At The Motley Fool, we poke plenty of fun at Wall Street analysts and their endless cycle of upgrades, downgrades, and "initiating coverage at neutral." So you might think we'd be the last people to give virtual ink to such "news." And we would be -- if that were all we were doing.
But in "This Just In," we don't simply tell you what the analysts said. We'll also show you whether they know what they're talking about. To help, we've enlisted Motley Fool CAPS, our tool for rating stocks and analysts alike. With CAPS, we track the long-term performance of Wall Street's best and brightest -- and its worst and sorriest, too.
And speaking of the worst ...
In the annals of investment banking, Goldman Sachs deserves a chapter all its own. Seldom has a company been so reviled, admired, envied, and even feared. But love it or hate it, there's no denying Goldman is a force to be reckoned with. When these guys predicted that oil would surge to $100 and beyond back in '06, many Fools laughed. The laughing stopped when oil proceeded to do just that. And when Goldman followed up its $100 prediction with a call for $200 oil just two years later, not only did no one laugh -- investors actually bid up oil futures, helping Goldman to fulfill its own prophecy. (Almost.)
So ... when Goldman updated its predictions for the oil sector yesterday, in the wake of the Deepwater Horizon disaster, I listened up. Here's what I hear:
The big picture on Big Oil
Generally speaking, Goldman has tempered its optimism on Big Oil. Across the oil-services sector, the megabanker spilled out a gusher of downgrades:
(NYSE: RIG)and Noble (NYSE: NE)-- knocked down to neutral.
(NYSE: ATW)and Diamond Offshore (NYSE: DO), itself the subject of an oil spill scare -- knocked from neutral to "sell."
Yet Goldman wasn't all down on the sector. To the contrary, the sell-off in Big Oil over the past few weeks does appear to have created a few bargains, and Goldman skimmed a few right off the top. In particular, the banker sees Ensco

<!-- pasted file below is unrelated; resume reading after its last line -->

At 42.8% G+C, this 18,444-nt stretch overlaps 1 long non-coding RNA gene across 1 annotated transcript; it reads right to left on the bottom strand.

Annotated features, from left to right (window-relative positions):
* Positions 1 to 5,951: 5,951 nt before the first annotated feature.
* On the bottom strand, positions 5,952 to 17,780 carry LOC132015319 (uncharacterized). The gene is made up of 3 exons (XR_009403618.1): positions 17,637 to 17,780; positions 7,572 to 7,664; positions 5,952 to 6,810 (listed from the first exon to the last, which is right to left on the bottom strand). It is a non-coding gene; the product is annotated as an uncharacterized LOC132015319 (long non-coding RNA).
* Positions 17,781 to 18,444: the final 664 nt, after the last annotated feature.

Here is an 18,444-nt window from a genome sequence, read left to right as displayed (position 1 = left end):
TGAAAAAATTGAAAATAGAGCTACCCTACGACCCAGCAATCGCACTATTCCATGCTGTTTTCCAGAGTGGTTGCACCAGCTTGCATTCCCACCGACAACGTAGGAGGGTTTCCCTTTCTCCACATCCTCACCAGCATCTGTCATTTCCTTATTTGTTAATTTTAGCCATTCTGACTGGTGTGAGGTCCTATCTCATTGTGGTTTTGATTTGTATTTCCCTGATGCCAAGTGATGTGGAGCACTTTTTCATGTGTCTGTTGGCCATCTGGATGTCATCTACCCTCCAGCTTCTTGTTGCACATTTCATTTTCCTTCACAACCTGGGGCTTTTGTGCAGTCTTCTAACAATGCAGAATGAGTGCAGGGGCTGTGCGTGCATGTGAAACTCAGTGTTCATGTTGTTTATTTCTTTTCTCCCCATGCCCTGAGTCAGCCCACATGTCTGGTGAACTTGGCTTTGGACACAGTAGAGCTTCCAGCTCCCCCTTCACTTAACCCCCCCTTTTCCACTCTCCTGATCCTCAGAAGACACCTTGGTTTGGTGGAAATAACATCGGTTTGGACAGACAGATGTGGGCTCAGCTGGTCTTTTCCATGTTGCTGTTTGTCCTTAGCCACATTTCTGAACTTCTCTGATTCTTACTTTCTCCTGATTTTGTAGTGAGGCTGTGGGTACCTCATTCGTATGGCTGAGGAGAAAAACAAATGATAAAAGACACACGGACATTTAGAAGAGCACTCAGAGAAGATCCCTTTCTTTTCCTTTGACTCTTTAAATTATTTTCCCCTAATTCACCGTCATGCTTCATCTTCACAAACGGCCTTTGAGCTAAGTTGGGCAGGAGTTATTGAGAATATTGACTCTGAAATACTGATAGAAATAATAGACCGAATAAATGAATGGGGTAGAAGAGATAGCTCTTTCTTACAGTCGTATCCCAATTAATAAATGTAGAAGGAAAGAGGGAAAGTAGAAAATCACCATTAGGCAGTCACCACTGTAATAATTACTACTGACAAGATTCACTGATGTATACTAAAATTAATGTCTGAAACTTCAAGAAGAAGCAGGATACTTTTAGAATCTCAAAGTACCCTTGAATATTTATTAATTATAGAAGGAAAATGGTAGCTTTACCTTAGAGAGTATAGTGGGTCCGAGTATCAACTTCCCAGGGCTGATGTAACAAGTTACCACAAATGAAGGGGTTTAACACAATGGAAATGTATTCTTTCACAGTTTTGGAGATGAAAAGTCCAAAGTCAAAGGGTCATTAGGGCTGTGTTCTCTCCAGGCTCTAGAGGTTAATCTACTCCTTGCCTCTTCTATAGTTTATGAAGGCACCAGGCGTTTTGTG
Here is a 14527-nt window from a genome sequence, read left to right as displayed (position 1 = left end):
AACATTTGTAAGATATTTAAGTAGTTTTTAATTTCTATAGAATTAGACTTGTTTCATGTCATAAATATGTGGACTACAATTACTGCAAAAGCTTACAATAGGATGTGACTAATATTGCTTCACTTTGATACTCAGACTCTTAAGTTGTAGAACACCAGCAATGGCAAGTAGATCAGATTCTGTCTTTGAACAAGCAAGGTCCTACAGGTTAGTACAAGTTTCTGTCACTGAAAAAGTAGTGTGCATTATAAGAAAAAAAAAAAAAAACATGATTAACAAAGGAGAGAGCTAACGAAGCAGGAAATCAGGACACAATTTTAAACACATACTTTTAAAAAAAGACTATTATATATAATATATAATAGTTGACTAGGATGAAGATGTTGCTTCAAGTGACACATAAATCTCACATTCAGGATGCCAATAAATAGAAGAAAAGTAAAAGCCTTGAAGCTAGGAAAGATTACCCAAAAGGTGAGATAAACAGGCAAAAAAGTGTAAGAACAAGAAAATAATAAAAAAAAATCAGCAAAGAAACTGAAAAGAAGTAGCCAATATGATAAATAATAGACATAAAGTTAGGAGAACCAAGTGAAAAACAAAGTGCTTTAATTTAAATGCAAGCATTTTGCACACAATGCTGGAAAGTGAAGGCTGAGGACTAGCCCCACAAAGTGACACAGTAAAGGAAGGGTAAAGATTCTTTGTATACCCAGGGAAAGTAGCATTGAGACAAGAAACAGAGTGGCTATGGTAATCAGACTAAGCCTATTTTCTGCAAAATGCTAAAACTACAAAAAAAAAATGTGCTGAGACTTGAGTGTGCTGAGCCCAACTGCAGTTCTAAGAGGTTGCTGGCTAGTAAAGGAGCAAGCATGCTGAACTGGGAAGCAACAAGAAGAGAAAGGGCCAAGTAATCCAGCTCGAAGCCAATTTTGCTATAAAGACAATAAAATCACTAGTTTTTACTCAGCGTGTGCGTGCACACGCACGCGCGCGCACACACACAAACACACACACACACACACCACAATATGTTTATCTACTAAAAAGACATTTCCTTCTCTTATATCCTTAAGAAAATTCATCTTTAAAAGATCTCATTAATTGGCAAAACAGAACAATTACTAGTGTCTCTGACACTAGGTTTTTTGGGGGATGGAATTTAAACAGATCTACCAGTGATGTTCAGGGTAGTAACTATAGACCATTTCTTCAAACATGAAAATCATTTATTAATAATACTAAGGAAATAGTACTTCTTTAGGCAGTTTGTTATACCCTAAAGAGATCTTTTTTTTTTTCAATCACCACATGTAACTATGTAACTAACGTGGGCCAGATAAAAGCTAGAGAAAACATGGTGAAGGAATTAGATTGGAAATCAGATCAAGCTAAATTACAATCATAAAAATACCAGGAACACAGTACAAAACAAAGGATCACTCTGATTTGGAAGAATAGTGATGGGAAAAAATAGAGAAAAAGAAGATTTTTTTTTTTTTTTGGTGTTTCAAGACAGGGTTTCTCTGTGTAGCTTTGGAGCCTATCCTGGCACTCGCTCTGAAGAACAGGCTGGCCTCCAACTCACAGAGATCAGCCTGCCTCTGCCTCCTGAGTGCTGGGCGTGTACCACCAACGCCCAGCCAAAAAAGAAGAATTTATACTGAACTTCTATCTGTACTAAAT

Drilling for value in murky waters
Why these three names in particular? I honestly don't know, and Goldman isn't making its thinking public in full. All we have to go on is a brief sketch of the new ratings from Streetinsider.com. To me, the only valuation that looks really compelling is Ensco.
Whereas currently unprofitable Nabors, and Halliburton at 22 times earnings, don't really attract me, Ensco certainly does. Cash-rich and debt-light, Ensco sells for a seven-times multiple to trailing earnings, and only about 7.9 times next year's projected earnings. With a 4% dividend to tide you over till then, and with analysts predicting 14% growth over the long term, Ensco looks almost too cheap to believe.
A long slide down the oil slick
Sure, most analysts expect to see the contract driller post lower earnings this year than last. And Goldman warns that earnings in the oil patch will fall about 11% short of previous predictions this year and will miss next year's guesses by 13% as the moratorium on deepwater drilling in the Gulf extends from the current six-month term to perhaps a full 12 months.
But that's probably the worst of it, and the banker sees 2011 as the trough year for earnings. By 2012, Goldman sees earnings beginning to return to previous trend lines, and we might get back to "normal" soon after that. If or when that happens, investors will almost certainly look back with regret for failing to buy Ensco at today's price.
Now granted, free cash flow at Ensco currently backs up less than one-third of reported earnings.
Would I prefer to see Ensco generating just a wee bit more cash on its cash flow statement than it currently sports?
Of course I would. You know me -- I'm a free cash flow junkie. But oil investors have always been a more forgiving lot, inclined to trust their companies' reported GAAP earnings, and give them a pass on their free cash flow faults. If you're ready to roll with the wildcatters, and gamble on Goldman's long-term bullish stance, you might as well do it with the cheapest stock of the bunch.